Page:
Shelby County Mayor Mark Luttrell made it official Tuesday, Feb. 11, filing his qualifying petition with the Shelby County Election Commission to run for a second term of office.
“I really want to show my record for the last four years,” Luttrell said after turning in his petition. “And I want to really convey to the public that we have managed the county’s resources well. But also I want to express a vision of the future. It’s one thing to manage well, but it’s something else to have a vision.”
Luttrell has opposition in the May Republican primary from Ernie Lunati, a perennial candidate who has run for Memphis mayor in past elections.
The Democratic mayoral primary has four contenders: former county commissioner Deidre Malone, current county commissioner Steve Mulroy, current county commission chairman James Harvey and former Shelby County Schools board member Kenneth Whalum Jr.
“I really don’t get bound by party labels when it comes to the work that has to be done at the local level,” Luttrell said when asked about the role of party lines in the campaign. “I’ve tried to go into the inner city of Memphis and focus on the values of the inner city. And I try to get out into the suburbs – the Arlingtons, Cuba Woodstock and the Brunswicks of the world and find those common issues that as a community we need to focus on. That will be the thrust of the campaign – looking for those common denominators.”
That’s the approach Luttrell took four years ago in winning the mayor’s office. Luttrell defeated interim mayor and Democratic nominee Joe Ford easily in the 2010 general election.
The office of Shelby County mayor was created in the mid-1970s in a restructuring of Shelby County government that replaced the chairman of the old Shelby County Quarterly Court as county government’s chief executive officer.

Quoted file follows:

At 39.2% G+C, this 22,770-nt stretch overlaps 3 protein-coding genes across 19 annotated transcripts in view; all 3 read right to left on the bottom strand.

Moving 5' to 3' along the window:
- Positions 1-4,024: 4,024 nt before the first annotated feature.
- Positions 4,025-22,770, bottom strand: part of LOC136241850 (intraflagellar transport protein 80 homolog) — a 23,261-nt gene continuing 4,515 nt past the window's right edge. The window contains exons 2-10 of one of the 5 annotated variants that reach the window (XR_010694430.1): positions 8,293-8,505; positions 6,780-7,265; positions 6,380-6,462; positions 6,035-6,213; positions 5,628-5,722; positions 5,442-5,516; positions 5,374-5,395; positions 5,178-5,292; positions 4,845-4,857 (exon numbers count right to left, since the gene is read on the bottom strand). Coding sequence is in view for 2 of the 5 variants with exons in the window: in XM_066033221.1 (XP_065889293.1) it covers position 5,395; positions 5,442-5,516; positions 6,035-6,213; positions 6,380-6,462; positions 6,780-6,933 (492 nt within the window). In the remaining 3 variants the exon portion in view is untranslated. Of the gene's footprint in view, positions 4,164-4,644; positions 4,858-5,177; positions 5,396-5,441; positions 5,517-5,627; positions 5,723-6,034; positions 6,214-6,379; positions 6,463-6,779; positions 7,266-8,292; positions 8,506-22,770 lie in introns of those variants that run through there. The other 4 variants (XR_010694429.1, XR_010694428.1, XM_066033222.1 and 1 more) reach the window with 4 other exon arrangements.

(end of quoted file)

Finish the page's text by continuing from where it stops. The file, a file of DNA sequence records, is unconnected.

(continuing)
But the charter left many powers with the county commission that succeeded the court, instead of the mayor’s office.
Of Luttrell’s four successors in the county mayor’s office, only Jim Rout came to the mayor’s office from serving on the commission.
Of the four, only Roy Nixon, the first Shelby County mayor, served a single term of office and did not seek re-election. The other three, Bill Morris, Rout and A C Wharton Jr., all won re-election efforts.
And like Morris, Luttrell is a former Shelby County sheriff. Luttrell ran for mayor in 2010 at the end of his second term as sheriff.
In the intervening four years, Luttrell has played a pivotal role in the reformation of public education in Shelby County within the limits of a mayor’s office.
He took office just months before Memphis City Schools board members voted to surrender the school system’s charter and put the question of a merger on the ballot for Memphis voters. Four years later, he is campaigning for re-election as a demerger of schools takes shape, with leaders of the six suburban towns and cities in Shelby County preparing to open their own school systems in August.
“I hope that I’m judged as someone who is facing the reality that we are going through a sea change in education,” Luttrell said Tuesday. “We’re no longer going to be just the city and county school systems. … We’re going to be educating our children in a variety of different ways.”
At a Feb. 6 meeting of the local Democratic Party’s executive committee that drew all four likely Democratic contenders, Malone was the most aggressive in directly questioning Luttrell’s leadership, particularly on securing funding for the first fiscal year of operation for the unified school district.
Malone also said a Democratic mayor would be more likely to “take on Nashville,” referring to Republican supermajorities in both chambers of the Tennessee Legislature.
Mulroy, like Harvey and Whalum, didn’t mention Luttrell directly but said he would have a more “activist” administration if elected. He also vowed to wage a “red meat” campaign focusing on “progressive issues” such as the concepts of a prevailing wage and a living wage.
Whalum was critical of economic development incentives that he says have come at the expense of education funding and other public needs.
“I don’t need the status quo,” he said, referring to the political establishment in both local political parties.
Harvey touted his business background and said being mayor would be a logical next step from serving two terms on the commission, and as chairman the last year of his second term.